By Nick Cahill
SACRAMENTO – California’s unique ability to set strict car emissions rules is on the chopping block after the Trump administration said Thursday it was ending talks with state officials over a new federal standard.
California’s emissions laws, which have been adopted by a dozen other states, have for decades forced automakers to produce cleaner, more efficient cars to help clear California’s infamously smoggy skies. The clean air laws are also a critical component of the state’s ambitious climate change goals, as tailpipe emissions are the major contributor of greenhouse gas emissions in the state.
In a move that stunned state officials and environmentalists this past summer, the Trump administration said it would roll back Obama-era fuel economy standards and kick California’s standard to the curb.
California’s leaders viewed the decision as a blatant attack on states’ rights and collateral damage in Trump’s deregulation expedition.
The decision signaled a major victory for auto manufacturers who would in theory only have to comply with a 50-state standard in lieu of California’s stringent regulations. Oil and gas companies also stand to benefit from relaxed standards on fuel mileage.
The sides both said publicly they were open to finding a solution. But after six months, the federal government is no longer willing to talk.
“Despite the administration’s best efforts to reach a common-sense solution, it is time to acknowledge that California Air Resources Board has failed to put forward a productive alternative since the SAFE Vehicles Rule was proposed. Accordingly, the administration is moving forward to finalize a rule later this year with the goal of promoting safer, cleaner and more affordable vehicles,” the White House said in a statement.
California Gov. Gavin Newsom sees the move as another attempt to “punish” the Golden State, which has sued the Trump administration over 45 times in federal court – including earlier this week.
“President Trump is now targeting clean, breathable air for kids across America in his quest to punish California,” Newsom said in a statement. “If the Trump administration follows through, the only winners will be fossil fuel companies, and those profits will come at the expense of our children’s health.”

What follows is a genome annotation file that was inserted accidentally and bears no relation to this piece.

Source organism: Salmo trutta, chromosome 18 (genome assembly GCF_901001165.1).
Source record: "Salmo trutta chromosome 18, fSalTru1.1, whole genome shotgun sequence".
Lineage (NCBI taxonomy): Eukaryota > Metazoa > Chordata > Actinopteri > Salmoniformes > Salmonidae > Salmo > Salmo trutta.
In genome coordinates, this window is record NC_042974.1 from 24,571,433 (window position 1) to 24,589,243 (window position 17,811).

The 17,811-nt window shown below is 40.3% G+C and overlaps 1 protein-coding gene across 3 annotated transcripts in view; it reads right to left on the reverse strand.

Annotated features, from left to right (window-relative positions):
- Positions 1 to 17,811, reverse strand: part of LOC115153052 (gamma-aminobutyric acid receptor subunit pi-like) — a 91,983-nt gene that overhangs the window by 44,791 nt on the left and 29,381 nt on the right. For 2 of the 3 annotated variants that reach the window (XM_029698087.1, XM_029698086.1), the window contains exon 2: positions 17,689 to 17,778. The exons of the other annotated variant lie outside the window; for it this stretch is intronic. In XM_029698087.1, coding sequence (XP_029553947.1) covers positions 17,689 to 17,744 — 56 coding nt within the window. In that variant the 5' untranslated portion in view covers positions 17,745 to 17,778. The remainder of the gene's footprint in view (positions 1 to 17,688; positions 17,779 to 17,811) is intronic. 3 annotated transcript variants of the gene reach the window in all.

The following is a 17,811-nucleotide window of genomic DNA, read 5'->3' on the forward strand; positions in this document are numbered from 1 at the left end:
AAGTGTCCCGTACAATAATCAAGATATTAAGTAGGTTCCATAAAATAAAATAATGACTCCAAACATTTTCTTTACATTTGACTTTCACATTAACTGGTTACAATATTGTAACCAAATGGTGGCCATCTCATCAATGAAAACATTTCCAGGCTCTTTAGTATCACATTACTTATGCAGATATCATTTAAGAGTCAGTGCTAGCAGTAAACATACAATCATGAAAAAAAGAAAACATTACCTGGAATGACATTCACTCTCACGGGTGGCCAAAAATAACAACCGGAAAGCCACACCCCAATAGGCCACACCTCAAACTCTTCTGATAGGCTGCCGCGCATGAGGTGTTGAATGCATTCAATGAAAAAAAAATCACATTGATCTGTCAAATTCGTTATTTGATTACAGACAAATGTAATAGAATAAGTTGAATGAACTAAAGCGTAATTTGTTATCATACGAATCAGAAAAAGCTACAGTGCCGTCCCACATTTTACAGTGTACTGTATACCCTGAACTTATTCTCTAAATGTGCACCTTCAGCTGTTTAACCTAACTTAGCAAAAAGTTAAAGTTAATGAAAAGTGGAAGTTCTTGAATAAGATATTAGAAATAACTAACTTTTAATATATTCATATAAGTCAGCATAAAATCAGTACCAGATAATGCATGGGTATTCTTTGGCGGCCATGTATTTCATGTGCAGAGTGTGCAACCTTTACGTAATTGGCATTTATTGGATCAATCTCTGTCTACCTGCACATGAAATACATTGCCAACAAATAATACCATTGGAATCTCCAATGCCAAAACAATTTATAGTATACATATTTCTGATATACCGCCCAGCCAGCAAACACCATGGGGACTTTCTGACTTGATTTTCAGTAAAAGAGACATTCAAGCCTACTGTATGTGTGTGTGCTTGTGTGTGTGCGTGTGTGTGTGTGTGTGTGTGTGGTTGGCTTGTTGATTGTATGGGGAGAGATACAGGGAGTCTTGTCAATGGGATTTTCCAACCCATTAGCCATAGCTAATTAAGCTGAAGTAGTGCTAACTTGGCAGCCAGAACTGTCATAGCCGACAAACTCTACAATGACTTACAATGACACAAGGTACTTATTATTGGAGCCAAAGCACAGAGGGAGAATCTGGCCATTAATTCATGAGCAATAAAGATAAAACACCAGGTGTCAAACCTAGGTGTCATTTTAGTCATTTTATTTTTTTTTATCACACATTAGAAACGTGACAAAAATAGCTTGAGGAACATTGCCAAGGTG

And California Attorney General Xavier Becerra said the decision indicates “impotence and fallibility” on the part of the Trump administration.
“Walking away from negotiations is sadly consistent with the Trump administration’s retreat from our nation’s existing clean car standards,” Becerra said in a statement. “Abandoning ship on the U.S.’s serious push to tackle pollution is another sign of impotence and fallibility, something Americans aren’t accustomed to. California and states throughout America are prepared to defend our national clean car standards even if the Trump administration intends to go AWOL.”
Even with the tough emissions standards, the Golden State still has the nation’s worst overall air quality: Over 10 million people live in areas classified by the U.S. Environmental Protection Agency as having severely polluted air. Lawmakers and regulators say the state must push ahead with tougher efficiency standards and have been trying to find new ways to get more Californians out of gas-guzzlers.
Former Gov. Jerry Brown signed an executive order in 2018 that dedicated $2.5 billion toward zero-emission subsidies and related infrastructure and also called for at least 1.5 million zero-emission cars on California roads by 2025.
Trump’s alternative would freeze President Barack Obama’s standard requiring new cars and pickup trucks to average at least 54.5 miles per gallon by model year 2025, instead leaving in place 2020 levels which require about 37 miles per gallon. In addition, the EPA could try to revoke California’s federal waiver, something it has never done and a move California has promised to challenge.
Earthjustice, which has defended California’s waiver in comments to the EPA, says the Trump administration is “refusing to protect us from climate pollution.”
“With recent scientific reports warning of a worsening climate crisis, it is simply unhinged from reality for the Trump administration to stubbornly block limits on our nation’s biggest source of climate pollution,” Earthjustice attorney Howard Fox said in a statement.
Since the 2018 announcement, California has approved a backup plan for if and when it loses the Clean Air Act waiver, which allows it to go above federal standard. State officials believe their plan to essentially replace the Obama-Era rules if they are scrapped will hold up in court.
“My message to the federal government: Do your job. Withdraw this proposal. Fulfill your duty under federal law to protect all Californians and Americans from harmful greenhouse gas emissions and to conserve energy,” Becerra said this past September. “Do no harm. Stop trying to interfere with the rights granted to California and other states by the Constitution and the Congress.”